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You're Not Saving Enough. Here's Why
According to the latest available figures from the U.S. Bureau of Economic Analysis, the personal savings rate for November 2007 was negative 0.5% of disposable income. That means for every $100 a person earned, that person ended up spending $100.50, or 0.5% more than he or she earned.


By comparison, Americans saved 1.8% of their disposable income in 2004, and that was down from 4.8% in 1994 and 10.8% in 1984. While these numbers don't take into account investments in real estate, the overall trend is clear: We are saving a lot less than we did only a few years ago.


This is bad news because, when it comes to retirement, there are a number of reasons Americans should be saving even more than they probably think is necessary.


The conventional wisdom is that you need to put aside 10% of your earnings each year for retirement. But this rule of thumb is no longer relevant -- and not just because people are living longer and social security may not be around for some of us.


The truth is that you should be shooting to save even more than 10% each year. Here's why:


Stock Earnings: The assumptions you make about the rate of return on your retirement savings could very well be inaccurate. For example, you may assume that the returns on your retirement funds will compound at a rate of 8% every year. But the stock market doesn't perform uniformly over time. So if you happen to begin your retirement savings when the stock market is going through a stretch of lackluster returns, or even worse, a bear market, you will need to save much more in your later years to make the calculation work out.


On the other hand, if you are lucky and the stock market performs above expectations the first few years you put money aside, you may not need to invest as much in your later years.


This means that even the best-laid plans may need to be supplemented to account for the fact that your investments may not perform as well as you expect. When it comes to your retirement years, you aren't going to be disappointed if you have saved more than you needed to.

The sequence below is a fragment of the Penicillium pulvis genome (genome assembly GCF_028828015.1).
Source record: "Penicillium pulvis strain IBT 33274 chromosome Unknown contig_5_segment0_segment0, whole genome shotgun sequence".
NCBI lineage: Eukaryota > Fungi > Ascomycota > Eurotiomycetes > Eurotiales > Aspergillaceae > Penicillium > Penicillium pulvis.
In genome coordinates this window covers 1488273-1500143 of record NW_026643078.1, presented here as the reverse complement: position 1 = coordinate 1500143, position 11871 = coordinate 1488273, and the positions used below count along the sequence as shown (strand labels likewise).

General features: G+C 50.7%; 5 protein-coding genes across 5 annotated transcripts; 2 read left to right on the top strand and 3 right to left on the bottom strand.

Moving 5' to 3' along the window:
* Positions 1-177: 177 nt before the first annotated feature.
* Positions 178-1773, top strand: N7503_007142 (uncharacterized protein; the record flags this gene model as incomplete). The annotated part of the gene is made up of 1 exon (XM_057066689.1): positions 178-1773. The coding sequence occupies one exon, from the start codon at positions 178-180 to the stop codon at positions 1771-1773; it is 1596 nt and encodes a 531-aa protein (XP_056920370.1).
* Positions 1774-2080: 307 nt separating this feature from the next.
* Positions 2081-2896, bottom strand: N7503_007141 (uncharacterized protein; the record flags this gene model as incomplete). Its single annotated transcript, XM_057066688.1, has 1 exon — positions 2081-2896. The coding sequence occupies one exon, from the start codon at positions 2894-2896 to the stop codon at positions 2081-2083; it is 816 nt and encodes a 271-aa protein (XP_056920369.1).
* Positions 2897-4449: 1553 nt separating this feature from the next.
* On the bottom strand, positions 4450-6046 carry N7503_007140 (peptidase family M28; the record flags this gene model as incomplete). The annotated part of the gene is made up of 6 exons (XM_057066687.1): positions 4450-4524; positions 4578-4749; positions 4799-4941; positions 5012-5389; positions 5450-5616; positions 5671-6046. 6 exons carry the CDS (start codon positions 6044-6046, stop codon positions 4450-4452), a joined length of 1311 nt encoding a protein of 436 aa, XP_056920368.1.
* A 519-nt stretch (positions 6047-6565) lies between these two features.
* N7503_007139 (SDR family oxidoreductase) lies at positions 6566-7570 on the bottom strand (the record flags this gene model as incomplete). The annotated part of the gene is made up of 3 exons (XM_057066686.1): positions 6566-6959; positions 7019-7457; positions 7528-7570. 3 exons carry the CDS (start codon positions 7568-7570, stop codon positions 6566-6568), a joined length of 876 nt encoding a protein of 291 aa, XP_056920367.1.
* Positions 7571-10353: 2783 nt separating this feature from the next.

Catch Up: If you didn't start saving when you were younger, you're going to have to place more money into the retirement account each year to meet your retirement goals. And the longer your wait, the more you will need to set aside each year, which will likely be more than 10% of your income.


You may assume it will be easier to set aside the money when you're older and earning more, but most people increase their lifestyle to fit their paycheck as they get pay raises. That means it won't be nearly as easy as you may assume.


The Cost of Kids: In a perfect world, you would be able to set aside a set amount every month from an early age on. The fact is that life can make that difficult at times. One of the biggest reasons is having kids. It's a simple fact that kids cost a lot of money, from daycare costs when they are little to college tuition when they are older. If you have kids, chances are there are going to be times where you aren't going to have the money each month to contribute to your retirement savings.


To compensate and in anticipation for these years, you should aim to save more than 10% a year before you have kids.


Social Security/Pensions: In the past, many people could rely on social security and pensions as a source of retirement income, but, as we all know, it's becoming increasingly unlikely that either will be there for people in today's workforce -- particularly those in their 20s and 30s. There is a big question mark of what's going to be left in social security when all the Baby Boomers are in their retirement years, and pension plans are slowly disappearing as more companies switch over to 401(k)s and other defined contribution plans. Without this extra income help in your retirement years, you need to save more than 10%.


Life Expectancy: Finally, life expectancies continues to rise, meaning that people will need their retirement savings to last longer than in the past. There are two basic ways to achieve this: You will either have to postpone retirement by a few years or save more money each year. If you want to retire at 65 and you expect to live into your late 70s to early 80s, saving 10% a year won't cut it.


Of course, the younger you are when you start saving for retirement, the bigger the impact this savings will have on the size of your nest egg, since it will have longer to compound.


So that while it may not be necessary to save more than 10% when you are young, doing so will pay off dramatically. If you're able to squirrel away extra money when you're in your early 20s, you're less likely to have to play catch-up as you approach retirement age.


The numbers tell the tale. If you put aside $300 a month starting at age 22 and receive 8% interest, you'll reach 65 with $1.28 million having placed $154,800 of your own money into the retirement savings during that time.


But if you wait until you're 30 to start putting money aside for retirement and increase the amount you save to $500 a month, you end up with only $1.11 million at age 65, even though you've contributed a total of $210,000.


The key is to start saving immediately, if you haven't already begun, and to make an effort to put aside more than 10% of your earnings. That is the only way to ensure you can retire on your own terms.

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